Human exposure occurs primarily through eating contaminated fish and shellfish...
The increasingly global nature of the problem is rendering local solutions inadequate…
- fish and shellfish are an important part of a healthy diet. Fish and shellfish contain high-quality protein and other essential nutrients, are low in saturated fat, and contain omega-3 fatty acids. A well-balanced diet that includes a variety of fish and shellfish can contribute to heart health and children's proper growth and development;
- however, nearly all fish and shellfish contain traces of mercury. For most people, the risk from mercury by eating fish and shellfish is not a health concern. Yet, some fish and shellfish contain higher levels of mercury that may harm an unborn baby or young child's developing nervous system;
- elemental mercury and mercury salts, although fairly inert when deposited on the bottom of waterways, are converted into organic mercury, typically methyl-mercury, by micro-organisms. This compound then enters the food chain where it is biomagnified up to 100,000 times in predacious fish. Consumption of toxic fish and of game birds and mammals that feed on fish is the main risk to humans;
- the dangers of mercury toxicity, as with other heavy metals, has been known for some time, but it is only in recent years that the extent of the problem, and the sources of the health risk associated with these toxicities, especially mercury toxicity have become apparent. It has become so prevalent that it could be seen as a major public health concern;
- Minamata disease was named after the occurrence, in the 1950s and 1960s in Minamata, Japan, of many cases of severe mercury poisoning. It was found that a chemicals factory was discharging mercury-containing wastes into the local waters, contaminating fish that residents caught for food. More than 3,000 victims have been recognized as having ‘Minimata Disease’, meaning their life has been damaged beyond recovery by mercury poisoning;
- in the United States, EPA estimates that 8% of women of childbearing age have high mercury blood levels. A National Academy of Sciences study in 2000 estimated that 60,000 US infants a year face increased risk of brain damage because their pregnant mothers had elevated mercury levels. The number of US states that have issued mercury advisories has risen steadily from 27 in 1993 to 44 in 2002; (1)
- 17 states have issued mercury advisories for fish in every inland water body. Across the US, mercury pollution has contaminated 10.2 million acres of lakes, estuaries and wetlands (25% of the national total) and 415,000 miles of streams, rivers and coasts (12% of the national total); (1)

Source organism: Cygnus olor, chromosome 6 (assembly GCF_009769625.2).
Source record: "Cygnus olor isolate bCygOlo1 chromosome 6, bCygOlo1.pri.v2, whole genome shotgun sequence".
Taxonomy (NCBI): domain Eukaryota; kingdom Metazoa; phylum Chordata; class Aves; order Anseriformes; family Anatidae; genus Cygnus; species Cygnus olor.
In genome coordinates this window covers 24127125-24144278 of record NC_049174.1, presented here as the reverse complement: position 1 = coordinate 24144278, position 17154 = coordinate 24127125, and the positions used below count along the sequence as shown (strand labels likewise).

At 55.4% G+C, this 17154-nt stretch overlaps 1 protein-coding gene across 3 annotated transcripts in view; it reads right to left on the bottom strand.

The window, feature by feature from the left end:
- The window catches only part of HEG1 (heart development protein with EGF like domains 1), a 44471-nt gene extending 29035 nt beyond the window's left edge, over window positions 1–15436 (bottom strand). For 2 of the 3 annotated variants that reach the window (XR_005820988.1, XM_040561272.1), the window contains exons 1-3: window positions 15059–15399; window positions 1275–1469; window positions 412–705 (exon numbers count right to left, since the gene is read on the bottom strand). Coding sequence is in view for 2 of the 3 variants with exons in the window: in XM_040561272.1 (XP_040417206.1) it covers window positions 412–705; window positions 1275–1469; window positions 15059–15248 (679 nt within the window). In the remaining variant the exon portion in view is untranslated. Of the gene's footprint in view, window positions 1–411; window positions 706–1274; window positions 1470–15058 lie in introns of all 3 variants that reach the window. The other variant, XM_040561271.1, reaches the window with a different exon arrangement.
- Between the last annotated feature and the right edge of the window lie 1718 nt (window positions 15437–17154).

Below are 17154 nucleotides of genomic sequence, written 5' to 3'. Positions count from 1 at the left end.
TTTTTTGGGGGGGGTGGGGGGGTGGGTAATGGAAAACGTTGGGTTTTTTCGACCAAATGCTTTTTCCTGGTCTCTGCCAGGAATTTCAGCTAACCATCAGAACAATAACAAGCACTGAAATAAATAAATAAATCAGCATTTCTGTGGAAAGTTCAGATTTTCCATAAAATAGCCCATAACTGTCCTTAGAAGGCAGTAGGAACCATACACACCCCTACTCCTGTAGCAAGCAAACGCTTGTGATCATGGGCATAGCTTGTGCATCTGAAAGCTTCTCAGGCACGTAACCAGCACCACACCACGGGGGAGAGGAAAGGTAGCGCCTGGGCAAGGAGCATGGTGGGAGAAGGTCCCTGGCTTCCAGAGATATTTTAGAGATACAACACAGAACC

- an increasing amount of mercury is brought to the Arctic through pollution from all over the world. Health tests among the indigenous peoples of the northern areas (such as Greenland and Canada) already show damage caused by mercury. Children in groups, which consume large amounts of seal and whale have high blood pressure and difficulty achieving motor skills. According to the Norwegian Institute for Air Research (NILU), the mercury follows the air currents towards the north from practically all over the world, among other places from Asia, where this heavy metal comes from coal fired power stations.
- UNEP’s “Global Mercury Assessment” states that mercury is now found all over the world at levels that adversely affect humans and wildlife. UNEP estimates that anthropogenic uses account for 70% of the 5,500 tons of mercury released into the earth’s atmosphere worldwide, mainly from coal-fired power stations, waste incinerators, and as a result of artisanal mining of gold and silver; (2)
- China is already believed to be the world's largest source of non-natural emissions of mercury. Largely because of its coal-fired power plants (more than 2,000). China spews 600 tons of mercury into the air each year, accounting for nearly 1/4 of the world's non-natural emissions. And it is going to get worse. By 2020, China will have nearly 1,000 gigawatts of total electricity-generating capacity, more than twice the current amount, according to the State Power Economic Research Center. The majority of new plants will burn coal;
- in the US and Europe, releases from chlorine plants may even approach those from power plants, the presumed greatest source of mercury releases to air. The chlorine industry's reported figures for mercury releases to air are based in part on monitored stack emissions, but they also include the industry's estimates of the amount of mercury that evaporates during routine operations and escapes through unmonitored ventilation systems and other leaks - so-called ‘fugitive emissions’;
- the United States emit annually about 150 tons of mercury into the air in from manmade sources. Some scientists now say 30% or more of the mercury settling into US ground soil and waterways comes from other countries – in particular, China;
- polluted air means also more polluted water: the depth-averaged environmental concentration of mercury in the entire global ocean increased by approximately 9% between pre-industrial periods and the modern, industrial era, whereas concentrations in near-surface waters are thought to have increased 2 to 3-fold (dangerously affecting - as mentioned above - the food chain);
- the UNEP report also shows mercury levels in fish exceeding a risk-based threshold (based upon Japan's and US recommendations) in quite a few developing countries, including Cote d'Ivoire, Ghana, India, Mauritius, Philippines, Slovak Republic, and Thailand as well as Japan, Korea, Sweden.
(1) US EPA, 2002. Update: National Listing of Fish and Wildlife Advisories. EPA-823-F-02-007, May.
(2) UNEP Chemicals, “Global Mercury Assessment”, Geneva, Switzerland, December 2002 [ www.unep.org/GC/GC22/Document/UNEP-GC22-INF3.pdf]